In Freshwater, the arc created by the welding stick underwater behaves in an erratic and unstable manner and doesn’t connect securely with the metal being welded.

If the diver doesn’t have experience in dealing with the arc and firmly securing the weld, the risk of electric shock is high.

Also, freshwater carries greater water currents at shallower depths. This can make it more difficult to stay in place, further endangering the diver.

Saltwater Welder Income

Offshore saltwater welders earn in the range of $40,000 to $150,000 or even more each year. Employment is most often through commercial diving contractors.

Some welders though, are employed directly by oil companies, power companies or the military.


saltwater welder

Offshore Saltwater underwater welders typically work on pipelines, oil rigs and marine vessels that are out to sea for several months seasonally from April through November.

Other months of the year, these welders come back inland, because the ocean is too hazardous for them to conduct underwater welding in. Of course, this could be reversed in the Southern Hemisphere.

During the season, offshore saltwater welders can work 80 or more hour a week. The schedule is typically staggered - one week on with a few days off and then on again. After one or two months at sea, most welders will come back to shore for a break.


The actual welding technique is the same as that used in any welding shop and takes roughly 7-8 weeks to learn. Underwater diving in the ocean can take up to 6 months to learn.

The most difficult part to learn is how to operate within a hyperbaric chamber at extreme depths with limited visibility. This makes for a steep learning curve.


Saltwater underwater welders operating in deeper water face more risks than those who work in shallower depths.

At deeper depths, a diver’s air supply will drop more rapidly. For that reason, nitrogen is mixed in with the air in the diver’s tank. The risk of narcosis (impaired motor coordination and judgment) becomes greater.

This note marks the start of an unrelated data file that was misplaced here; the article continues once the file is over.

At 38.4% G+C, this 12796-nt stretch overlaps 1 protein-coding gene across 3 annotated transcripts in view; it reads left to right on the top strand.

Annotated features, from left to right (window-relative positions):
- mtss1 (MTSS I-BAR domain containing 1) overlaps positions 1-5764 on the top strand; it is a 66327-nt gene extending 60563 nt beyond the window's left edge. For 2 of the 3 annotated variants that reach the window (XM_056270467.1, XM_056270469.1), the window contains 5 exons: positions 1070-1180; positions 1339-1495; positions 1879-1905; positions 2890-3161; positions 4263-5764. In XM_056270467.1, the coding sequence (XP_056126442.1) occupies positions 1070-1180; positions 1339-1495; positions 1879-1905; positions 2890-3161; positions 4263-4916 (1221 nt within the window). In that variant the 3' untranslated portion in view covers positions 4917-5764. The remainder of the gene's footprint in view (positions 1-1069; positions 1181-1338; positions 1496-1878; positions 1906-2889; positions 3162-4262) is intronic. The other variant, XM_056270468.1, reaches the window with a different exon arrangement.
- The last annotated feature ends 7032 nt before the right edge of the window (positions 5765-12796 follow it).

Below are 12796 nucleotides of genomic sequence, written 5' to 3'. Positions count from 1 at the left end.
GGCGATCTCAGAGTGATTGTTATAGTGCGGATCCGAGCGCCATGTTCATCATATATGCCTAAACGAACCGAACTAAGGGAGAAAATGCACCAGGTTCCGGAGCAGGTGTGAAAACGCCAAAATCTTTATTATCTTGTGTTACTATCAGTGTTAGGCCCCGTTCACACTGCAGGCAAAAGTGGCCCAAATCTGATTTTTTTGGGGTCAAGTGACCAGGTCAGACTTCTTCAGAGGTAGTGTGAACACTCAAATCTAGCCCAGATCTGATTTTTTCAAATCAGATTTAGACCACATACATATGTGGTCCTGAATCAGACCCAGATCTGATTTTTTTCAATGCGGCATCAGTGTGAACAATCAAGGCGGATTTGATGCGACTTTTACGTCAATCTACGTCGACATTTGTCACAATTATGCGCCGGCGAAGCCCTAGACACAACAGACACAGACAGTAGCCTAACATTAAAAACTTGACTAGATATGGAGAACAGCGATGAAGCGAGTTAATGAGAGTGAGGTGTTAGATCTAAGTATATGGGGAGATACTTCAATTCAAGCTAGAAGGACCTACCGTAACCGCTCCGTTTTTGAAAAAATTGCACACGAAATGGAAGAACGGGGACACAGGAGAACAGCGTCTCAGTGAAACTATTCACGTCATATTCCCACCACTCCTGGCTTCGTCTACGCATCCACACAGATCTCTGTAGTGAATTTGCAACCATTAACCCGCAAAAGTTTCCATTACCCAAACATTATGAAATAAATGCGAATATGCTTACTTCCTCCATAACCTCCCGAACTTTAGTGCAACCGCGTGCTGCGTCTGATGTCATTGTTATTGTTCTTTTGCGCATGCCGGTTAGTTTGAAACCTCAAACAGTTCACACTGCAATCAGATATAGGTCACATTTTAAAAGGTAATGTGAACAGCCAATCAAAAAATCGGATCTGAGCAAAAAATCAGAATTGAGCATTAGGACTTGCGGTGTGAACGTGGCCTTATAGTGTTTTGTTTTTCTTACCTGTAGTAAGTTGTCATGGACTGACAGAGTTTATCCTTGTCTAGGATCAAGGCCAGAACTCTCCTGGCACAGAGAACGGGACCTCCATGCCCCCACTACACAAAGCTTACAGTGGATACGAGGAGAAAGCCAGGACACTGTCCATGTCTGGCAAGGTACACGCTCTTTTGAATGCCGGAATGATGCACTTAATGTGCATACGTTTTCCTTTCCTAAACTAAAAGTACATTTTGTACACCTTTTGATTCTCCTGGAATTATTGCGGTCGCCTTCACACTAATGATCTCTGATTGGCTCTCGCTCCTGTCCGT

The risks of explosions can be greater in deeper offshore underwater welding jobs due to the amount of fuel stored on offshore oil rigs and marine vessels.

Pressurized gases in a deep-water, confined, dry chamber weld site can create erratic arc behavior, increasing the risk of electric shock or explosion. Additionally, if gases enter the chamber, the weld operator could suffocate.

Due to the buoyancy of saltwater, the diver has to carry more weight - almost double his own weight - than if he were diving in freshwater. That increases the pressure on the body.

It’s easy to see why these highly-skilled tradesmen pull down the salaries they do. There’s a lot of risks and challenges that they have to confront!


Do underwater welders make good money?
Underwater welders make good money as the highest paid sub-field within welding. Starting pay is often around $50,000 a year while many experienced underwater welders make 6 figures, with some crossing the $200,000 threshold.
What is the highest paid welding job?
Underwater welding is the highest paid welding job. With experienced salaries often going beyond $100,000 experienced professionals typically make 2x-3x the salary of regular welders.


For individuals that choose to obtain their underwater welding training and certification, salaries can be lucrative and career opportunities are unlimited.

Many underwater welders move up to supervisory and management positions or engineering positions. They may become consultants, instructors and inspectors where salary opportunities expand.

Underwater welding is a difficult, physically and mentally challenging career that few feel called to. But as transportation and energy demand continue to advance, underwater welding will continues to be a field in demand.

About the Author Gregory

Hi, my name is Gregory! I have been welding practically all of my life and love it. As I have gotten older I have started to weld less and less, so in order to continue my love for welding I created this website. I like to write about my experiences and help you all become welders. I hope that you enjoy the site!